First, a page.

Service Error and Passer Ratings

passrateteam

How aggressively do we want to serve?

Tough, but not too aggressive? Keep it in and make your opponent work? Screw it and let it rip? Probably somewhere in the middle…? Serve tough until enough parents in the audience complain?? (Side note, listen to Becks talk serving if you never have)

The first step coaches usually take is to look at the Ace:Error ratio from the service line. Most will tell you they’re happy with 2 errors per ace, or something similar. Cool, but this doesn’t really provide a “why” – it’s just a way to glance at how “tough” you’re serving, but fails to explain anything of value.

The next logical step is what I’ve shown above. Service error percentage against your opponent’s passer rating. The idea here is to lower their pass rating while keeping your error percentage to a minimum. And to clarify, the teams labeled above are the serving teams in the particular match and their opponents are rated on a 4 point passing scale.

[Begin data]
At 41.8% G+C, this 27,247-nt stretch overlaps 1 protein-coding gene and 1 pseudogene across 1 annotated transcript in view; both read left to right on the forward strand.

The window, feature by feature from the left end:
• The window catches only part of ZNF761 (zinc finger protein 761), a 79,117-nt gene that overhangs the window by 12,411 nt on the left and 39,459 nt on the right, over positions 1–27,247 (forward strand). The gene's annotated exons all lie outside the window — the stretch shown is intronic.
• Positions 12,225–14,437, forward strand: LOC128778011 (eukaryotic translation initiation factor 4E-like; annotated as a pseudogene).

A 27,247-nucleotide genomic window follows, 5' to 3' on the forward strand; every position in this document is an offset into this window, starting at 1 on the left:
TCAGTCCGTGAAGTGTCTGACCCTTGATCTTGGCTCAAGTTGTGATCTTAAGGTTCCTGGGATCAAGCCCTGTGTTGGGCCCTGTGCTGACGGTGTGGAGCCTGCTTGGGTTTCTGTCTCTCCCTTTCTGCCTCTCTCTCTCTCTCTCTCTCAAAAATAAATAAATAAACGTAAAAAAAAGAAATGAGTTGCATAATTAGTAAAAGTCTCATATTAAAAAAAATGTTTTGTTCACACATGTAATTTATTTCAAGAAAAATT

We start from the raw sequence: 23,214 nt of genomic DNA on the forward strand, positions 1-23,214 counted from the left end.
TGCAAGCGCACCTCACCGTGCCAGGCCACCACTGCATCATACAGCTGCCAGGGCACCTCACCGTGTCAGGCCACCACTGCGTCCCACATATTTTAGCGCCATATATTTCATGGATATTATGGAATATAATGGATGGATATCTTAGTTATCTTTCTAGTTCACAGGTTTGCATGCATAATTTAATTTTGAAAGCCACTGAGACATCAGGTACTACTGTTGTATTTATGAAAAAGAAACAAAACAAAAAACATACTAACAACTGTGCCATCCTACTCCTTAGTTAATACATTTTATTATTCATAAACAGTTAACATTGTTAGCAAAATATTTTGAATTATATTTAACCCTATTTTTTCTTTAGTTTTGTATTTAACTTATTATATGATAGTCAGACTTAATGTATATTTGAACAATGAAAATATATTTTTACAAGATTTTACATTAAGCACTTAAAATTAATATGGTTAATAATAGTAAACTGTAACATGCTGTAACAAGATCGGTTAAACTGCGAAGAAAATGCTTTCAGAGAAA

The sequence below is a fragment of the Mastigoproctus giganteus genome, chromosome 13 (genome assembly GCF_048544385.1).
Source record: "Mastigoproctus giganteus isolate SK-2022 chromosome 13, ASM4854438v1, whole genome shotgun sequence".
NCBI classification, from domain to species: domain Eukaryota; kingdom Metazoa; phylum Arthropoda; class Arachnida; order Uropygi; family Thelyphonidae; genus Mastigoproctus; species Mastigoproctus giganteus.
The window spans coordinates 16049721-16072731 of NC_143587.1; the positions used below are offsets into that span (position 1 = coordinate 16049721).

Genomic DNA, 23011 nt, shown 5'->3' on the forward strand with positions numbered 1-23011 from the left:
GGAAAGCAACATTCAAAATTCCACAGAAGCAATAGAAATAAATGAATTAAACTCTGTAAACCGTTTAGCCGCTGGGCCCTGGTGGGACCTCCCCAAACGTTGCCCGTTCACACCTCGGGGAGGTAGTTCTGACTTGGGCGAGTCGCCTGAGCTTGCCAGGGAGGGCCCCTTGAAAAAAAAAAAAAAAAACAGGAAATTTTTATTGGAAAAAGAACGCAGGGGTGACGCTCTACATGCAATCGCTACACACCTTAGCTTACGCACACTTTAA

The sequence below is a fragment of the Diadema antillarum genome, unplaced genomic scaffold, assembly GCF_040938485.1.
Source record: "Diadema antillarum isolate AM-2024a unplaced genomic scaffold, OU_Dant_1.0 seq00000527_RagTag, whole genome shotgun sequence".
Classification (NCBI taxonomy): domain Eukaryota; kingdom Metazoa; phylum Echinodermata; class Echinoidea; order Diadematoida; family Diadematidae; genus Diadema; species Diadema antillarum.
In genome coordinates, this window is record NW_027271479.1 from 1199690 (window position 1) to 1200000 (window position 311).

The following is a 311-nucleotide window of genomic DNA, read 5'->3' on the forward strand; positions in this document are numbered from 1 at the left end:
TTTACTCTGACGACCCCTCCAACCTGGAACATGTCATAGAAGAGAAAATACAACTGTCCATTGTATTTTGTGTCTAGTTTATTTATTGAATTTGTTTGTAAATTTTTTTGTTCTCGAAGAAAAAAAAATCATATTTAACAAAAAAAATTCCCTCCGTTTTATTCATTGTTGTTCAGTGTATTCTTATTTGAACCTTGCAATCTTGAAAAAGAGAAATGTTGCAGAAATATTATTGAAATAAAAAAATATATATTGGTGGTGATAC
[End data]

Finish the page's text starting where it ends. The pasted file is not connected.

The above viz shows team performance in every individual match in the 2016 Big Ten season. And in general, the cloud of data slopes downward, indicating that the more service error you’re willing to risk, the more you can expect your opponent’s pass rating to drop.

But this leads us to the next step. Iowa, Ohio State, and Indiana have the 3 lowest single-match opponent passer ratings on the season. But are their respective 8, 11, and 27% error levels worth it?? The issue with looking at passer rating is that, by default, it ignores service errors – and so finding the appropriate tipping point becomes inherently difficult.

So what’s better than looking at Passer Rating as a means to measure the value of a serve? Service Error & FBSO, Service Error & Eff Change

p.s. I’ve attached a player-specific version of the same viz below. I’ve filtered out any players who served fewer than 5 balls in a given match, but the trend is the same.

passratingplayers

 

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